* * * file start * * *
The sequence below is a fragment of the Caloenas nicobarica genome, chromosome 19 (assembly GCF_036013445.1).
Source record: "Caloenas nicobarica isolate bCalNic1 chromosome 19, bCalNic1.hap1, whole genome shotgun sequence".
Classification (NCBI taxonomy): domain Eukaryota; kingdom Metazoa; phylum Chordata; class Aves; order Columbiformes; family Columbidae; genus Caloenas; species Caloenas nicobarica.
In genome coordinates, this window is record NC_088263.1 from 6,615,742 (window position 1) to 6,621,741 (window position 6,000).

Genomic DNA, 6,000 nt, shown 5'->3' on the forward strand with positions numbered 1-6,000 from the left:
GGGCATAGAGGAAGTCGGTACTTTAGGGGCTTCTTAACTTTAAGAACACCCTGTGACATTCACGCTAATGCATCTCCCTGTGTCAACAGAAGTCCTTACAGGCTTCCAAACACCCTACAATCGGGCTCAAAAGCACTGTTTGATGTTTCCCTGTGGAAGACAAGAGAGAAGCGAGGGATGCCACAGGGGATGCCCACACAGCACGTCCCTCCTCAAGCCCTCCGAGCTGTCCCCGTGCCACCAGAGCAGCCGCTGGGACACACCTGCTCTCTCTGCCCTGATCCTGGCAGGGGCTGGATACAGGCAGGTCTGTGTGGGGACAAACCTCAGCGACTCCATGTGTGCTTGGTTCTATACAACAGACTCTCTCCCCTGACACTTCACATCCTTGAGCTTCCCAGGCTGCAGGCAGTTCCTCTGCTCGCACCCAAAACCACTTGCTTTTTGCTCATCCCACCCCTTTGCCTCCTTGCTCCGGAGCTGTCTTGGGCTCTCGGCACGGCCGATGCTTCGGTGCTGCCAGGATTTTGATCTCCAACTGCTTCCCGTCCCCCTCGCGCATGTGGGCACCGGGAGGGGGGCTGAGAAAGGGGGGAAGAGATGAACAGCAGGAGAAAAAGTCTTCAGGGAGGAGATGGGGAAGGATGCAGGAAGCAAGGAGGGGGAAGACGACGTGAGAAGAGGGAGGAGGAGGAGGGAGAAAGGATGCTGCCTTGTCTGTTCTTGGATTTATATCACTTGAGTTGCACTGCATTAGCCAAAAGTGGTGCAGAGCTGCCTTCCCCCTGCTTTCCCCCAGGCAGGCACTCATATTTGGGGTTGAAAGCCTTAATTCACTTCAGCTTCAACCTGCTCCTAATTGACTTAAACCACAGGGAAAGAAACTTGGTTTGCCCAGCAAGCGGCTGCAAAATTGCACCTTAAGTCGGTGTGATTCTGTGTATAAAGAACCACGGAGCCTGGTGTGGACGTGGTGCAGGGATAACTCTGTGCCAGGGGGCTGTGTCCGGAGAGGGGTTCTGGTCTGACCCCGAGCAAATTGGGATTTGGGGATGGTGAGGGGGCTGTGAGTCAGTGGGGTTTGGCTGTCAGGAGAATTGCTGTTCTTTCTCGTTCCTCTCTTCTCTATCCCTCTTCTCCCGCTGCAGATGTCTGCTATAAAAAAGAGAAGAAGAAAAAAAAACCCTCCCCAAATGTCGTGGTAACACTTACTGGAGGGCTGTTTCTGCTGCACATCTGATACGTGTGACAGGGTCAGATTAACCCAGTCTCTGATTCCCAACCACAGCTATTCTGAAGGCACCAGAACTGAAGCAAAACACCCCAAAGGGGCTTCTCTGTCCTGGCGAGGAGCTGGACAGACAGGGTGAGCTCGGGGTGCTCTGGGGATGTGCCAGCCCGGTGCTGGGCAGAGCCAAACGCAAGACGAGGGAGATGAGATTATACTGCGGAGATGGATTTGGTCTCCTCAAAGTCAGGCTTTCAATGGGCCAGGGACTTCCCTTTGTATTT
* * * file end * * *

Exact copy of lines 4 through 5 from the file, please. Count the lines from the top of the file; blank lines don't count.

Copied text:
In genome coordinates, this window is record NC_088263.1 from 6,615,742 (window position 1) to 6,621,741 (window position 6,000).

Genomic DNA, 6,000 nt, shown 5'->3' on the forward strand with positions numbered 1-6,000 from the left: